A staggering seven in 10 Irish adults do not wash their hands long enough to remove infection-causing germs.
A national survey has also found that 61pc do not wash their hands after sneezing, 56pc do not wash them after blowing their nose and 65pc do not wash them after coughing.
Today is Global Handwashing Day and the study was carried out by Bon Secours Health System.
Proper handwashing takes as long as singing Happy Birthday twice, according to World Health Organisation guidelines.
It has been shown to reduce the spread of diarrhoea by 31pc and reduce coughs and colds in the general population by 21pc.
The survey found that 18pc of all adults do not wash their hands before handling food and 4pc admitted to not washing their hands after using the toilet.
Women are more likely to wash their hands than men with women typically washing seven or more times a day compared to five times by men, according to the findings.
Almost two thirds of women said they believed that handwashing was extremely important, but only 47pc of men shared that view.
By contrast, 94pc rated washing their hands when visiting a hospital as being "extremely important" or "very important" but 36pc admitted they did not always wash their hands during such visits.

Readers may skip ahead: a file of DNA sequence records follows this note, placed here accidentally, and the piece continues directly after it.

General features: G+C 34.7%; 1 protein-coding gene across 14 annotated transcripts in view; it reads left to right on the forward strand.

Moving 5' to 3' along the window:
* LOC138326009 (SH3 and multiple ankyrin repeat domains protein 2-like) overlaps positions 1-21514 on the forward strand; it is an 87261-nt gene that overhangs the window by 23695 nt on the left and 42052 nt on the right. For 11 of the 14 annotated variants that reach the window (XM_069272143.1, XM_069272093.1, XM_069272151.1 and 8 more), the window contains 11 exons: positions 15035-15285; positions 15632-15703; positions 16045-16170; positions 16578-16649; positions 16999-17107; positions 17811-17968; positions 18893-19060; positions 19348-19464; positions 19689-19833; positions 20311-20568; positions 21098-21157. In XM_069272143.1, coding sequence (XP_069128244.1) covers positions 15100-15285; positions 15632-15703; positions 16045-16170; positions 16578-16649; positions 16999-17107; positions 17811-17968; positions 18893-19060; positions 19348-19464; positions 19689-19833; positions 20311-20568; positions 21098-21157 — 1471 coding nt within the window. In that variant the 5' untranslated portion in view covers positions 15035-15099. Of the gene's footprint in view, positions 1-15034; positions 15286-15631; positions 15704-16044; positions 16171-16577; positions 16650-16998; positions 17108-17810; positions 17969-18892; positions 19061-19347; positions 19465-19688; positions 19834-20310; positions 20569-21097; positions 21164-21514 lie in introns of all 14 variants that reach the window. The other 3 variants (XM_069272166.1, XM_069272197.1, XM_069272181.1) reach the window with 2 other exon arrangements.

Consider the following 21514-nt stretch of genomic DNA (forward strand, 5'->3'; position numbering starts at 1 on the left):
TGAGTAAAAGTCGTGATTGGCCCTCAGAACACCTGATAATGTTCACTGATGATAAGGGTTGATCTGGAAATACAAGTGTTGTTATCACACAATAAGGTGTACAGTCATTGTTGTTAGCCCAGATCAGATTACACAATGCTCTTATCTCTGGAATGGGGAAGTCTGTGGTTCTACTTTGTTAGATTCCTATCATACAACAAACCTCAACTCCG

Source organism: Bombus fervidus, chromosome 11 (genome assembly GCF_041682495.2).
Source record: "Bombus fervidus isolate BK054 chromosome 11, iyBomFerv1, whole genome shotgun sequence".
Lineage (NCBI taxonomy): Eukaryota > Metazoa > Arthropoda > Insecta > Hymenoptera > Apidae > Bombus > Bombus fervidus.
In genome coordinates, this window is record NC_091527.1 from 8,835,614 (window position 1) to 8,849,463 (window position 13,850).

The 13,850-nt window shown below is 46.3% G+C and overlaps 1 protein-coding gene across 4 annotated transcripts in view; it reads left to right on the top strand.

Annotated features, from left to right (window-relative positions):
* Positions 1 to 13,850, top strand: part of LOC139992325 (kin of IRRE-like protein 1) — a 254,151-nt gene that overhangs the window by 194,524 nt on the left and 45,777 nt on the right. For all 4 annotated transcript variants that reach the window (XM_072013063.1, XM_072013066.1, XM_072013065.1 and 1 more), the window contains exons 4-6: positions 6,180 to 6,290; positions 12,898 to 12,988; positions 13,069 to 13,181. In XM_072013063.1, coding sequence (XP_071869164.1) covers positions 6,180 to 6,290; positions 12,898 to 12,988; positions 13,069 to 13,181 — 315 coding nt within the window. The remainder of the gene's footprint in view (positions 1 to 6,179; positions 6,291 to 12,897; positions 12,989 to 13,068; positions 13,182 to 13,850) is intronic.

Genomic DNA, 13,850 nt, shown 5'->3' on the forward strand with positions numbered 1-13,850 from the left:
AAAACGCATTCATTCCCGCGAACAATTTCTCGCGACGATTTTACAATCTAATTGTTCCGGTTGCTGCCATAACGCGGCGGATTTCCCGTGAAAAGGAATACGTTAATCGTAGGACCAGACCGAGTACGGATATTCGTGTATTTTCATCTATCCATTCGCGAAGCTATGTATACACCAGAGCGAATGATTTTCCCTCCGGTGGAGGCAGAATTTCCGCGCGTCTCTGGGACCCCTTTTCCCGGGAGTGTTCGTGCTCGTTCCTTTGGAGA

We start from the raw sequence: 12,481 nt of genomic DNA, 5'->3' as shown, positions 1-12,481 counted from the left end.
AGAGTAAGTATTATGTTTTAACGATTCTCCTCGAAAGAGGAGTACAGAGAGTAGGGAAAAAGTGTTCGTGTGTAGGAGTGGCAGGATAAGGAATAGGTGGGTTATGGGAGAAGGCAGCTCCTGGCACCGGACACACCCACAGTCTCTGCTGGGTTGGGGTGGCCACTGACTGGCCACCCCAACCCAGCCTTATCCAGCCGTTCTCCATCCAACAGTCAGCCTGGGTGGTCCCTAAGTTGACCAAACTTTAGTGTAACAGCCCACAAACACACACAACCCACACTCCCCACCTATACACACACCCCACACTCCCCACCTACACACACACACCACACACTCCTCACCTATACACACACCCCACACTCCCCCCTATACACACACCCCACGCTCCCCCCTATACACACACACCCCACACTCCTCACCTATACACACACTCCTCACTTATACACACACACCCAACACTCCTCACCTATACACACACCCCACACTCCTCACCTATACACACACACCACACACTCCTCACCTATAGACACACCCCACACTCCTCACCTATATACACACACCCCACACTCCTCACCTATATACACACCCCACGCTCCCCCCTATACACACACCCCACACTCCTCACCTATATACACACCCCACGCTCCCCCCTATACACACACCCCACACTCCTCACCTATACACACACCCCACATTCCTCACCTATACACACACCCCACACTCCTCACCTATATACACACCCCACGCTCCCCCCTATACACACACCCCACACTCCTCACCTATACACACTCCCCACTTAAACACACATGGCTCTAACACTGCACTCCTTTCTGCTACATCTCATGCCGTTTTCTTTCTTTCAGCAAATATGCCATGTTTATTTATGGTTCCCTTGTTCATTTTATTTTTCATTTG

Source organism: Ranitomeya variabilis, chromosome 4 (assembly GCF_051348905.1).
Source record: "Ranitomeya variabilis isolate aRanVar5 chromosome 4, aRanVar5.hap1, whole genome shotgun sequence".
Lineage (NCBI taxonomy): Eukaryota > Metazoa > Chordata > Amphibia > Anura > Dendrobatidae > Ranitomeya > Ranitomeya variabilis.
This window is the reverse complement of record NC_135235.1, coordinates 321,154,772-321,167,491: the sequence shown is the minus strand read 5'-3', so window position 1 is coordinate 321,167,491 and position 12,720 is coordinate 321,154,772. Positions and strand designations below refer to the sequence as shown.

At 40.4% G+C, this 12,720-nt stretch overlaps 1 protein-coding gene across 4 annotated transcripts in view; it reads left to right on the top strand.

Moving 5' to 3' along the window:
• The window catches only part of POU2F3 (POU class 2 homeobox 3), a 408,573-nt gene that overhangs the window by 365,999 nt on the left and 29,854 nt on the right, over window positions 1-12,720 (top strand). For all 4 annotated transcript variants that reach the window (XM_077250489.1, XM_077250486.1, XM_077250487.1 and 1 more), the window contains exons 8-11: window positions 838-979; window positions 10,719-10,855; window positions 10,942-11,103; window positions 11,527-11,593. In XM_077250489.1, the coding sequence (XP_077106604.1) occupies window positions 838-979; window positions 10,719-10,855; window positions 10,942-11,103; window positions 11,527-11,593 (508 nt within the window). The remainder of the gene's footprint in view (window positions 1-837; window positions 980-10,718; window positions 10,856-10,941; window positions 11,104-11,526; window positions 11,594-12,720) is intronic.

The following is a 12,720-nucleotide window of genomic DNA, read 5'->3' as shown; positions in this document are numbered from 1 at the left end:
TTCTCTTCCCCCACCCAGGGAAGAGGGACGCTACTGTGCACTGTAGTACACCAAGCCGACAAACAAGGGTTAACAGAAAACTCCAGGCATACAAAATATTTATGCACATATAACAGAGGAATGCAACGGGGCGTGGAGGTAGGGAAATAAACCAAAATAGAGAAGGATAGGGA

"Washing your hands with soap is still the most effective way to avoid the transmission of harmful germs and prevent health care associated infections," said Helene McDermott, consultant microbiologist at Bon Secours Dublin.
"Handwashing is the first line of defence to prevent the spread of germs in hospitals," added Mary Dunn, Director of Nursing and Clinical Services at Bon Secours Galway.
"We hope that this research and our awareness campaign will help to remind people of the importance of good hand hygiene, particularly in the context of visiting a hospital," she stressed.